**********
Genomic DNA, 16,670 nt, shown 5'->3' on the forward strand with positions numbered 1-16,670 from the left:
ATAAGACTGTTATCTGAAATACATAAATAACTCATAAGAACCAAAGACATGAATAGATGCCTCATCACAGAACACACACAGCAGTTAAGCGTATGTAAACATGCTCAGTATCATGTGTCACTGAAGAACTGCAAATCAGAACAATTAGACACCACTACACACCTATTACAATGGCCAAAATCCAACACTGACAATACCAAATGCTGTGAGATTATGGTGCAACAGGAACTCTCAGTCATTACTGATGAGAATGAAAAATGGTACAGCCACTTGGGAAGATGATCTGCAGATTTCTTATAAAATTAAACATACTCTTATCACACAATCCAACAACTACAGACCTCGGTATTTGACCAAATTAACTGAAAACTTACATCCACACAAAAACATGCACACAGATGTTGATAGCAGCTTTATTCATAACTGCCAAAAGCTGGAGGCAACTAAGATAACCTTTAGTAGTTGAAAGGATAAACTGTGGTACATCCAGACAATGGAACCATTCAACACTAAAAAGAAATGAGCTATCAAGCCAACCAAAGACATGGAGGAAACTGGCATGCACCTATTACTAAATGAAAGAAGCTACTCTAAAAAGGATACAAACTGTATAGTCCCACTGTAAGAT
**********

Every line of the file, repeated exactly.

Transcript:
Genomic DNA, 16,670 nt, shown 5'->3' on the forward strand with positions numbered 1-16,670 from the left:
ATAAGACTGTTATCTGAAATACATAAATAACTCATAAGAACCAAAGACATGAATAGATGCCTCATCACAGAACACACACAGCAGTTAAGCGTATGTAAACATGCTCAGTATCATGTGTCACTGAAGAACTGCAAATCAGAACAATTAGACACCACTACACACCTATTACAATGGCCAAAATCCAACACTGACAATACCAAATGCTGTGAGATTATGGTGCAACAGGAACTCTCAGTCATTACTGATGAGAATGAAAAATGGTACAGCCACTTGGGAAGATGATCTGCAGATTTCTTATAAAATTAAACATACTCTTATCACACAATCCAACAACTACAGACCTCGGTATTTGACCAAATTAACTGAAAACTTACATCCACACAAAAACATGCACACAGATGTTGATAGCAGCTTTATTCATAACTGCCAAAAGCTGGAGGCAACTAAGATAACCTTTAGTAGTTGAAAGGATAAACTGTGGTACATCCAGACAATGGAACCATTCAACACTAAAAAGAAATGAGCTATCAAGCCAACCAAAGACATGGAGGAAACTGGCATGCACCTATTACTAAATGAAAGAAGCTACTCTAAAAAGGATACAAACTGTATAGTCCCACTGTAAGAT